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What is a "shift kit?"

What is a "shift kit?"

What is a "shift kit?"

I recently bought a Chevy Silverado with a "shift kit" on it.  Now, the only thing I know about this thing, is that it makes my automatic transmission shift at a higher rpm than normally and makes in-town gas milage really bad.  I have looked at a couple of these online and I think I have a pretty good idea of what it looks like, what I want to know is this:  What is it attached to, and how should I go about getting rid of/replacing it to return to normal automatic shifting?  Thanks ahead of time for your response.

RE: What is a "shift kit?"

Traditionally, the auto trans, used a "hydraulic computer", AKA, the "valve body", that would measure the engine RPM, vehicle speed, engine load (vacuum) and throttle position, then determine the optimum shift points and hydraulic pressures for economy, smoothness and efficient power transfer (no slippage). Shift kits replace portions or all of the valve body with modified orifices, springs, diaphragms, etc, that shift the balance towards power (hence the higher shift RPM, when the engine is making more power) and more pressure on the clutches and bands to preclude slippage. If your truck is a late model, many of these functions are now done by the electronic computer, still measures and controls the same things, but the changes are made in the EEPROM or "chip". If the change is in the valve body, you probably need the instructions from the kit to identify the springs and orifices that need to be restored to stock, if its electronic, you need to put a stock chip or program back in (some are chips, some are programs, which need security codes to overwrite the existing program)  Good luck.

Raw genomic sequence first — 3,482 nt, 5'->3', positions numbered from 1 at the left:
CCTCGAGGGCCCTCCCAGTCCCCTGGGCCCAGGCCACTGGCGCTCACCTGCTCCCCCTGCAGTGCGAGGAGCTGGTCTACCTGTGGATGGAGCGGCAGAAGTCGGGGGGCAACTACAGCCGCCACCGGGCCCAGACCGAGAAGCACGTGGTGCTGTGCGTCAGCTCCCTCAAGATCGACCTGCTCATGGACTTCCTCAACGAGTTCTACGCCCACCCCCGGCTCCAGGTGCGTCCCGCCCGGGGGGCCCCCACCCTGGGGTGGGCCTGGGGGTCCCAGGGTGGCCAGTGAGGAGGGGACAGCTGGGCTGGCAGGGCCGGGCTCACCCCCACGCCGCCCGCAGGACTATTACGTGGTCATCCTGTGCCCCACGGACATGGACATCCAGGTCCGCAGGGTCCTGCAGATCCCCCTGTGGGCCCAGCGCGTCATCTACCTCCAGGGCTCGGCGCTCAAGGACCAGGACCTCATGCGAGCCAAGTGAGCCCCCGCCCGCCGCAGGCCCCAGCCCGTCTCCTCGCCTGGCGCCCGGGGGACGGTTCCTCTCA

RE: What is a "shift kit?"


Thank you very much for your response.  It seems from your reply that I will need professional assistance.  Thanks again.


RE: What is a "shift kit?"

depending on specific model of transmission, it may have something called a "vacuum modulator".
This is a device (mounts to the case of the transmission) that uses engine manifold vacuum to signal engine load to the transmision.
Less vacuum=more load.

some of these are adjustable.
if a vacuum leak exists, it will "see" less vacuum, and shift "later" as if you had a higher load than you really have.

check it out...


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